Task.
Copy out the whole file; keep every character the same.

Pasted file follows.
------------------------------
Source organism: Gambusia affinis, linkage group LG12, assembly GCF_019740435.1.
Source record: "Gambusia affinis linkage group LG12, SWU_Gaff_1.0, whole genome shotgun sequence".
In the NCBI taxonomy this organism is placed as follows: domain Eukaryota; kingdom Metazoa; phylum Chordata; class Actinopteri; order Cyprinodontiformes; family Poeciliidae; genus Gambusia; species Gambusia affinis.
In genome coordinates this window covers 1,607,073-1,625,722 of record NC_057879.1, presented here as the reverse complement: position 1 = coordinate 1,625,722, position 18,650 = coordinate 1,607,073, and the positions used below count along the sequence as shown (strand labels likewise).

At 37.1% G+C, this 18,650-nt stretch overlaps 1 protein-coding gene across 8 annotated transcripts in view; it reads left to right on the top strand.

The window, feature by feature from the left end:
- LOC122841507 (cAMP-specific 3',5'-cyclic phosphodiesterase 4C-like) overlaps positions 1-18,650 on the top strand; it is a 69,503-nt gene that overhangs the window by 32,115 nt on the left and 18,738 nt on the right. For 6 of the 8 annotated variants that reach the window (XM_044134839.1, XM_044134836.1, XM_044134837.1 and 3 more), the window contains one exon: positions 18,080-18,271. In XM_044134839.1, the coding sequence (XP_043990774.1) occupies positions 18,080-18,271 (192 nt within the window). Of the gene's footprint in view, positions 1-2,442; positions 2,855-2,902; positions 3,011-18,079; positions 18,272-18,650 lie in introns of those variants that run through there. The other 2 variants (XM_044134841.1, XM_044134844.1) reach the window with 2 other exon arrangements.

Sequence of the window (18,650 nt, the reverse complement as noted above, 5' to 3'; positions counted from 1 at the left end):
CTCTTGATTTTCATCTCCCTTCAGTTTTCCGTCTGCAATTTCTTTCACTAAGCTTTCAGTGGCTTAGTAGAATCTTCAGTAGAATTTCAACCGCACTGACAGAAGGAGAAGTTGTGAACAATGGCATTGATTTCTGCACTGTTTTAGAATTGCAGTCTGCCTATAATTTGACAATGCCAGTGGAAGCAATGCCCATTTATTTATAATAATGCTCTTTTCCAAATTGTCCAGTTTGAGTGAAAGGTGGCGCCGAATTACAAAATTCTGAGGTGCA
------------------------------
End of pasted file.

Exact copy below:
Source organism: Gambusia affinis, linkage group LG12, assembly GCF_019740435.1.
Source record: "Gambusia affinis linkage group LG12, SWU_Gaff_1.0, whole genome shotgun sequence".
In the NCBI taxonomy this organism is placed as follows: domain Eukaryota; kingdom Metazoa; phylum Chordata; class Actinopteri; order Cyprinodontiformes; family Poeciliidae; genus Gambusia; species Gambusia affinis.
In genome coordinates this window covers 1,607,073-1,625,722 of record NC_057879.1, presented here as the reverse complement: position 1 = coordinate 1,625,722, position 18,650 = coordinate 1,607,073, and the positions used below count along the sequence as shown (strand labels likewise).

At 37.1% G+C, this 18,650-nt stretch overlaps 1 protein-coding gene across 8 annotated transcripts in view; it reads left to right on the top strand.

The window, feature by feature from the left end:
- LOC122841507 (cAMP-specific 3',5'-cyclic phosphodiesterase 4C-like) overlaps positions 1-18,650 on the top strand; it is a 69,503-nt gene that overhangs the window by 32,115 nt on the left and 18,738 nt on the right. For 6 of the 8 annotated variants that reach the window (XM_044134839.1, XM_044134836.1, XM_044134837.1 and 3 more), the window contains one exon: positions 18,080-18,271. In XM_044134839.1, the coding sequence (XP_043990774.1) occupies positions 18,080-18,271 (192 nt within the window). Of the gene's footprint in view, positions 1-2,442; positions 2,855-2,902; positions 3,011-18,079; positions 18,272-18,650 lie in introns of those variants that run through there. The other 2 variants (XM_044134841.1, XM_044134844.1) reach the window with 2 other exon arrangements.

Sequence of the window (18,650 nt, the reverse complement as noted above, 5' to 3'; positions counted from 1 at the left end):
CTCTTGATTTTCATCTCCCTTCAGTTTTCCGTCTGCAATTTCTTTCACTAAGCTTTCAGTGGCTTAGTAGAATCTTCAGTAGAATTTCAACCGCACTGACAGAAGGAGAAGTTGTGAACAATGGCATTGATTTCTGCACTGTTTTAGAATTGCAGTCTGCCTATAATTTGACAATGCCAGTGGAAGCAATGCCCATTTATTTATAATAATGCTCTTTTCCAAATTGTCCAGTTTGAGTGAAAGGTGGCGCCGAATTACAAAATTCTGAGGTGCA